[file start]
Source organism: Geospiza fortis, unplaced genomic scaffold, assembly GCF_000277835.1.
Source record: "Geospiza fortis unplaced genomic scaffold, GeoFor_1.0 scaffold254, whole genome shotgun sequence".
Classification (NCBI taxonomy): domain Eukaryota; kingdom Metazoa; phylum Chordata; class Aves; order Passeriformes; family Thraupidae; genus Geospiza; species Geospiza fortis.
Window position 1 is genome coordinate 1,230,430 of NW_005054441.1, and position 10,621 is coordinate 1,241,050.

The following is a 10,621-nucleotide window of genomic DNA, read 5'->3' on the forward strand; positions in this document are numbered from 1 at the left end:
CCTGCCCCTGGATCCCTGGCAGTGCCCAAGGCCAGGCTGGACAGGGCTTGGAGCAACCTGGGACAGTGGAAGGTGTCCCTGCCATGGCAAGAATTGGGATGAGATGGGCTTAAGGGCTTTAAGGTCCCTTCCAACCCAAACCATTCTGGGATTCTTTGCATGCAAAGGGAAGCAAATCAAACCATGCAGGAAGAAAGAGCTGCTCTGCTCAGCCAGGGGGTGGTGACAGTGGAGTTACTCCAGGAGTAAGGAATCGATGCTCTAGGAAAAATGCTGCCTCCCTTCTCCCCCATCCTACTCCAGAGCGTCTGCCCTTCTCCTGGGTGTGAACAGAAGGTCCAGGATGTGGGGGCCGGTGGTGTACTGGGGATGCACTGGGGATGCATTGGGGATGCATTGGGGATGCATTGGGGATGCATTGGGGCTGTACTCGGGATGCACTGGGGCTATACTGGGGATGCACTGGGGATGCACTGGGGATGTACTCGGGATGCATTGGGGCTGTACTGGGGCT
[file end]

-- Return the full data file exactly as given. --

Source organism: Geospiza fortis, unplaced genomic scaffold, assembly GCF_000277835.1.
Source record: "Geospiza fortis unplaced genomic scaffold, GeoFor_1.0 scaffold254, whole genome shotgun sequence".
Classification (NCBI taxonomy): domain Eukaryota; kingdom Metazoa; phylum Chordata; class Aves; order Passeriformes; family Thraupidae; genus Geospiza; species Geospiza fortis.
Window position 1 is genome coordinate 1,230,430 of NW_005054441.1, and position 10,621 is coordinate 1,241,050.

The following is a 10,621-nucleotide window of genomic DNA, read 5'->3' on the forward strand; positions in this document are numbered from 1 at the left end:
CCTGCCCCTGGATCCCTGGCAGTGCCCAAGGCCAGGCTGGACAGGGCTTGGAGCAACCTGGGACAGTGGAAGGTGTCCCTGCCATGGCAAGAATTGGGATGAGATGGGCTTAAGGGCTTTAAGGTCCCTTCCAACCCAAACCATTCTGGGATTCTTTGCATGCAAAGGGAAGCAAATCAAACCATGCAGGAAGAAAGAGCTGCTCTGCTCAGCCAGGGGGTGGTGACAGTGGAGTTACTCCAGGAGTAAGGAATCGATGCTCTAGGAAAAATGCTGCCTCCCTTCTCCCCCATCCTACTCCAGAGCGTCTGCCCTTCTCCTGGGTGTGAACAGAAGGTCCAGGATGTGGGGGCCGGTGGTGTACTGGGGATGCACTGGGGATGCATTGGGGATGCATTGGGGATGCATTGGGGATGCATTGGGGCTGTACTCGGGATGCACTGGGGCTATACTGGGGATGCACTGGGGATGCACTGGGGATGTACTCGGGATGCATTGGGGCTGTACTGGGGCT